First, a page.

Finding family.

(Photo taken of a Russian icon I brought back from Jerusalem)

(Photo taken of a Russian icon I brought back from Jerusalem)

This afternoon I had a challenging phone conversation with a woman I met at a shelter several months ago. She has struggled to find stability, moving from shelter to street to couch-surfing and back again. She has done many of the things women do to survive on the edge, including hooking up with men who promise to supply basic needs – food, shelter (sometimes of the most rudimentary sort) and protection. Any given week is sure to look quite different from the last, though the basic underlying challenges seem largely unchanged.

Today the scenario had changed again, having taken several turns in the past couple of weeks. No solution these past months has seemed to take hold for any length of time.

“My brother is in town. His big brother has promised to give us a place to stay. He has lots of room and wants to help.”

“Your brother?” (This is the first I have heard of a brother.)


“And his big brother has offered to help?”


“But his big brother is not your brother?” I ask. “I am just trying to follow.”

“Well, my brother is not my blood brother. He’s someone I’ve gotten to know. We met several weeks ago, and he has become like a brother. He cares.”

My friend explained that she expected to be housed by evening or the next day at latest. When our conversation came to a close, I told her I love her and that she’s in my prayers. That my prayer for her is for safety and stability.

As we said goodbye, I wanted to slip into judgment. That would be easier than imagining life on that particular edge. Groping to find family. Struggling to create a system of support. Struggling to scrape by one more day.

I wanted to rest in that comfortable place of judgment, but then I recalled my morning, spent at a hospice with a family friend who has little time left. This dear one says that my father has been a father to him. “He lost his father at a very young age,” his bride tells me, letting me know this is not insignificant.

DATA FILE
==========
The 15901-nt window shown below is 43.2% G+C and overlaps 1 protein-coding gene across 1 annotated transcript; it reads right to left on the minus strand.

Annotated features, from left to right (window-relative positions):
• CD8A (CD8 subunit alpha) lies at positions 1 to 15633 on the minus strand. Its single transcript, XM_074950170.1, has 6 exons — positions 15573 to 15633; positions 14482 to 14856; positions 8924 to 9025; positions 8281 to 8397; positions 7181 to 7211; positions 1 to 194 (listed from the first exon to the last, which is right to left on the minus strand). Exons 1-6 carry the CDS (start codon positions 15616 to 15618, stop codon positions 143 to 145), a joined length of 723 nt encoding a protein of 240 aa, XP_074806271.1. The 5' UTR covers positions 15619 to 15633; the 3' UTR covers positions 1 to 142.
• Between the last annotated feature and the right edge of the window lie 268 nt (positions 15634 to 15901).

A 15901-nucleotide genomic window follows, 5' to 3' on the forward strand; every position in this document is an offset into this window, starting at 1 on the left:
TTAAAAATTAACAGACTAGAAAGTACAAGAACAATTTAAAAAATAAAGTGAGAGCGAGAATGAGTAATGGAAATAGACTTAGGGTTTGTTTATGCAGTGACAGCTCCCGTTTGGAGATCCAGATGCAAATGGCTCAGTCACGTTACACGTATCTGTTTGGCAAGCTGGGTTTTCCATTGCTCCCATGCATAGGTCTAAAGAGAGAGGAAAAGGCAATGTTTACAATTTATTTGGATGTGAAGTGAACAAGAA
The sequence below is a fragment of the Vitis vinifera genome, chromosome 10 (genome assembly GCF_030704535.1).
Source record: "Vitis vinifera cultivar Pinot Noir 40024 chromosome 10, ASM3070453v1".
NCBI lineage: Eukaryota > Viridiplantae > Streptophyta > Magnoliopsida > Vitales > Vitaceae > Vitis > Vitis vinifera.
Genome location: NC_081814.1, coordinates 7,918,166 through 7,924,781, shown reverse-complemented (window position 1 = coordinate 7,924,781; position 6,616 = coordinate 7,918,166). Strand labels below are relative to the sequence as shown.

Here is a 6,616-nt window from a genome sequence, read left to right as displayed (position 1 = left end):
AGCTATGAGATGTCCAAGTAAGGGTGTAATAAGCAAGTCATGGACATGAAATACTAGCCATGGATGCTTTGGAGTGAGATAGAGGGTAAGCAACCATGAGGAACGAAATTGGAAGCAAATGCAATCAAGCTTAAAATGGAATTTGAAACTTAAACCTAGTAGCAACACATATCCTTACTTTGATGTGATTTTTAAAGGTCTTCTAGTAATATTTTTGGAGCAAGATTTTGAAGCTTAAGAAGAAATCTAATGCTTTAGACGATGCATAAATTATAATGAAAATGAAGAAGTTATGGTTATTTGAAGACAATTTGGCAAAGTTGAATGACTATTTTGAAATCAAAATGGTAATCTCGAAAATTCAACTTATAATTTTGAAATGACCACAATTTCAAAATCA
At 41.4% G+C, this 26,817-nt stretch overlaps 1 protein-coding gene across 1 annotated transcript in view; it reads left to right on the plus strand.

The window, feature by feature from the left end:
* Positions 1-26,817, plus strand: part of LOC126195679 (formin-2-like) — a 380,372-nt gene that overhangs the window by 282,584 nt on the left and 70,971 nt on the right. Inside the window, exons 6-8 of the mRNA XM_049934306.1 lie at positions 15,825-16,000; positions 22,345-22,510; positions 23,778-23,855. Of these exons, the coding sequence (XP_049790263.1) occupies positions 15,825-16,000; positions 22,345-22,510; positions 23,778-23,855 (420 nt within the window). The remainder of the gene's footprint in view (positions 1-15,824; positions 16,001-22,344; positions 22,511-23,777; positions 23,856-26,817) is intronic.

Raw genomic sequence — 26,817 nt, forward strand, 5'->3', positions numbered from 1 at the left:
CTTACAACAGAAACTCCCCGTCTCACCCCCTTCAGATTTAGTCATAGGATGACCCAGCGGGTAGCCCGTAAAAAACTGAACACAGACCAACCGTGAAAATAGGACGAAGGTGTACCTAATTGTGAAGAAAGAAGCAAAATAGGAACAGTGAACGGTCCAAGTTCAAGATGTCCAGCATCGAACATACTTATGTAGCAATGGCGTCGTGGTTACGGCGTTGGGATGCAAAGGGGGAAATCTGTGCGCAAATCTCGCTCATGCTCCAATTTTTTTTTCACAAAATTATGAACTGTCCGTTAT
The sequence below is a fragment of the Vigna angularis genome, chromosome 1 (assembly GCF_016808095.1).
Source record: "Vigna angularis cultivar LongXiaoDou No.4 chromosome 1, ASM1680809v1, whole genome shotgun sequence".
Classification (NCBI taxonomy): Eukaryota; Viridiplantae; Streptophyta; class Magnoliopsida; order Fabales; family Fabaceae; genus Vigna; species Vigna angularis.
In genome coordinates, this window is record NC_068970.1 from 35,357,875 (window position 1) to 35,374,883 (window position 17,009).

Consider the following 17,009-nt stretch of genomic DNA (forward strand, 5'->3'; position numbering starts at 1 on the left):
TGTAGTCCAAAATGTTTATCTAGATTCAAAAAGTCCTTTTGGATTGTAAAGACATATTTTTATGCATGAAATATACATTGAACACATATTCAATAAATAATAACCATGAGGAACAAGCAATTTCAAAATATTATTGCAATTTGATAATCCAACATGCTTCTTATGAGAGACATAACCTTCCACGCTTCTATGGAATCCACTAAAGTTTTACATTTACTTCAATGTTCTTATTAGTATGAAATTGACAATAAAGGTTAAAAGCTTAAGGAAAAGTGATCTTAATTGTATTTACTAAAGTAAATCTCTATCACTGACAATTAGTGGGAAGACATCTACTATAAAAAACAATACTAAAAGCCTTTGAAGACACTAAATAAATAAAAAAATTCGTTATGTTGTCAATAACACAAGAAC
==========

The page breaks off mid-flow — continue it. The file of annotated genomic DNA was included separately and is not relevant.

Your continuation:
We are creative, resourceful, resilient creatures. We need family. When ours is limited or somehow not working for us, we seek out surrogates. We are gifted with surrogates. Even Jesus suggested that our family is rooted in something deeper and more enduring than blood when he pointed to his disciples, saying: “Here are my mother and my brothers! For whoever does the will of my Father in heaven is my brother and sister and mother.” (Matthew 12:49-50)

We continue the dance, finding our way to what it means to be fully human. When our blood family is unable or unwilling to journey with us, God provides alternate possibilities. Some may be better for us than others. But we do our best with what we have, no matter how limited.

As we keep reaching, as we keep striving to connect, we find ourselves part of an enormous, messy clan known as the human family.

About Mother Beth Tjoflat

Episcopal priest, urban contemplative, playwright, lover of hounds, American of Chilean-Norwegian-Moravian descent. Interests include transformational ministry with the forgotten and marginalized; church planting and congregational development; 12-step spirituality; Hispanic ministry; radical hospitality, and spending time with dear friends.
This entry was posted in Christianity, faith, Grace, Ministry, peace, Recovery and tagged , , , , , , , , , , , , , . Bookmark the permalink.

Leave a Reply

Fill in your details below or click an icon to log in: Logo

You are commenting using your account. Log Out /  Change )

Facebook photo

You are commenting using your Facebook account. Log Out /  Change )

Connecting to %s